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Pogues frontman Shane MacGowan remembered as a ‘lyrical genius’

Pogues frontman Shane MacGowan remembered as a ‘lyrical genius’

Famous faces from the world of music have remembered The Pogues frontman Shane MacGowan as a “lyrical genius” after his death at the age of 65.

The Irish singer, best known for hit festive song Fairytale Of New York, died “peacefully” at 3am on Thursday with his wife and family by his side, a statement from his relatives said.

MacGowan was discharged last week from St Vincent’s Hospital in Dublin ahead of his 66th birthday on Christmas Day.

He had revealed he was diagnosed with encephalitis last year in a video posted to social media on New Year’s Eve.

Among the stars to pay tribute to MacGowan was former bandmate Spider Stacy, who shared a black and white photo of the singer performing on stage, writing: “O Captain! My Captain! Our fearful trip is done..”

Singer Billy Bragg hailed the Irish star as “one of the greatest songwriters of my generation”.

He added: “The Pogues reinvigorated folk music in the early 80s and his songs put the focus onto lyric writing, opening doors for the likes of myself and others.”

The Charlatans’ Tim Burgess praised the Irish singer-songwriter as a “lyrical genius” and an “inspiration” to many up-and-coming artists.

“I followed The Pogues to far-flung places, met Shane a few times and watched some of the most exhilarating shows I’ve ever witnessed,” he added.

Australian musician and actor Nick Cave described MacGowan as a “true friend and the greatest songwriter of his generation”.

Music producer Jack Antonoff, who has worked with global artists including Taylor Swift and The 1975, said MacGowan made him “feel something” through his work that nobody else could.

He tweeted: “His way is something I feel inspired by everyday in the studio and on tour. Love to those close to him and for the rest of us who wouldn’t be here without his music it’s a sad day.”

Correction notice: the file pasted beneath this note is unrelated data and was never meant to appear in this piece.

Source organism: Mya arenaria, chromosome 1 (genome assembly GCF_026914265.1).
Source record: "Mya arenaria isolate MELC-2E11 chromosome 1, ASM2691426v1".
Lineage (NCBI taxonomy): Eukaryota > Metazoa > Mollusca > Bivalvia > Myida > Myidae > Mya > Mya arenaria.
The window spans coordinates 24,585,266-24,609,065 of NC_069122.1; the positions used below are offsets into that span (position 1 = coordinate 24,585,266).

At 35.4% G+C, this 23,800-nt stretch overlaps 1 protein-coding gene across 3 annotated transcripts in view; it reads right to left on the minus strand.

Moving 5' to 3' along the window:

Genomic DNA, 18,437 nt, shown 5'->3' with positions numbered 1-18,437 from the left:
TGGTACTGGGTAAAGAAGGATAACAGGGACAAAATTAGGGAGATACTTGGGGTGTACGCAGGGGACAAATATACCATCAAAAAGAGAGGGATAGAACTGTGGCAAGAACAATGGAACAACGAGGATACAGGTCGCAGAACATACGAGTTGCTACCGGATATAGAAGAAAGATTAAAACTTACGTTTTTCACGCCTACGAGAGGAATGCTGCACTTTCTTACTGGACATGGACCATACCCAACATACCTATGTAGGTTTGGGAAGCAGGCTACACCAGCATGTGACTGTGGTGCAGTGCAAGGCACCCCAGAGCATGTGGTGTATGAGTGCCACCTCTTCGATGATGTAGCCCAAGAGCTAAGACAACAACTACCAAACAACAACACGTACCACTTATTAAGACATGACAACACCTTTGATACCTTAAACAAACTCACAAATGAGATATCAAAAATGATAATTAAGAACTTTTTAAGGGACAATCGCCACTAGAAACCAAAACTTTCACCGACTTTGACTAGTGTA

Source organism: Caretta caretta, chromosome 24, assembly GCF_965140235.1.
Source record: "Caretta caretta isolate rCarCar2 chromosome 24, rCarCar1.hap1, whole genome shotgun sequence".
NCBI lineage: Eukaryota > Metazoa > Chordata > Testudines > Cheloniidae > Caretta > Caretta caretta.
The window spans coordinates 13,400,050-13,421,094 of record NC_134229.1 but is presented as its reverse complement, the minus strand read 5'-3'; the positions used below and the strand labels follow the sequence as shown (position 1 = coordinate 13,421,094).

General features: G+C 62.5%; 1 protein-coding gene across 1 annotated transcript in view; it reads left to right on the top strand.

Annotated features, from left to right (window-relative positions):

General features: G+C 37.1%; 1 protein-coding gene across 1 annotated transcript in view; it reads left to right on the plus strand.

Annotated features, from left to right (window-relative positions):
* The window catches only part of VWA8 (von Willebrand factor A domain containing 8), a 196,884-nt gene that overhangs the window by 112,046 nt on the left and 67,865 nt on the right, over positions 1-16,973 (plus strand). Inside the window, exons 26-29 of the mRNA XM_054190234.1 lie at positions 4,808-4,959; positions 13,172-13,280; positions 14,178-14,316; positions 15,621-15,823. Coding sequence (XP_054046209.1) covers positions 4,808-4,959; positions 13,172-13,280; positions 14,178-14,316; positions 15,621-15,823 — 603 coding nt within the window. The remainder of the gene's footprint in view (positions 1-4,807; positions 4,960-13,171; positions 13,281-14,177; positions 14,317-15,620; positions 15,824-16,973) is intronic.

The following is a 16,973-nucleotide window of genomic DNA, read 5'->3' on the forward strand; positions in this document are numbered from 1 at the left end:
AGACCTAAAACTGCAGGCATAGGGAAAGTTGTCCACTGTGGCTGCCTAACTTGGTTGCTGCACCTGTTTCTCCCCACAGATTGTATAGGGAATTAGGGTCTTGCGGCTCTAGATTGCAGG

Former Countdown star Carol Vorderman shared a photo of a young MacGowan with the late Sinead O’Connor, who died in July aged 56, describing them as “the incredible rebels of my generation”.

Irish President Michael D Higgins said “some form of destiny” led the singer to write Fairytale Of New York after being born on Christmas Day.

He added: “The timeless quality of which will surely mean that it will be listened to every Christmas for the next century or more.”

Mr Higgins added that it had been a “great honour” to present the singer with a lifetime achievement award at the National Concert Hall in Dublin in January 2018 to mark MacGowan’s 60th birthday.

Ireland’s deputy premier, Micheal Martin, said he was “devastated” at the news, hailing MacGowan as an “iconic musician talented in many genres”.

“His passing is particularly poignant at this time of year as we listen to Fairytale Of New York – a song that resonates with all of us,” he added.

From the 1980s, MacGowan led The Pogues, who became a household name after the release of their festive hit Fairytale Of New York in 1987.

A statement posted on behalf of his wife, Victoria Mary Clarke, sister Siobhan and father Maurice on the Irish punk band’s Instagram account said: “It is with the deepest sorrow and heaviest of hearts that we announce the passing of Shane MacGowan.

“Shane died peacefully at 3am this morning (30 November, 2023) with his wife Victoria and family by his side.

“Prayers and the last rites were read which gave comfort to his family.

“He is survived by his wife Victoria, his sister Siobhan and his father Maurice, family and a large circle of friends.”

It added that further details will be announced shortly and asked for privacy for the family.

Shane MacGowan
A tribute to Shane MacGowan at the Mansion House in Dublin (Brian Lawless/PA)

MacGowan’s wife praised him as the “love of my life and the most beautiful soul and beautiful angel”.

Alongside a photo of him from his younger years, she added in a post on Instagram: “I am blessed beyond words to have met him and to have loved him and to have been so endlessly and unconditionally loved by him and to have had so many years of life and love and joy and fun and laughter and so many adventures.

“There’s no way to describe the loss that I am feeling and the longing for just one more of his smiles that lit up my world.

“Thank you thank you thank you thank you for your presence in this world you made it so very bright and you gave so much joy to so many people with your heart and soul and your music.

“You will live in my heart forever. Rave on in the garden all wet with rain that you loved so much. You meant the world to me.”

The couple married in a small ceremony in Copenhagen, Denmark, in 2018 in front of guests including Hollywood star Johnny Depp.

The London Irish Centre in Camden hailed MacGowan as an “icon” as it announced it will be paying tribute to his “music and influence” on Friday evening.

MacGowan was born in 1957 in Pembury, Kent, to mother Therese, who was a Feis Ceoil singer, and father Maurice.

He had used a wheelchair since 2015 after being injured in a fall.

Encephalitis is an uncommon but serious condition in which the brain becomes inflamed, according to the NHS website.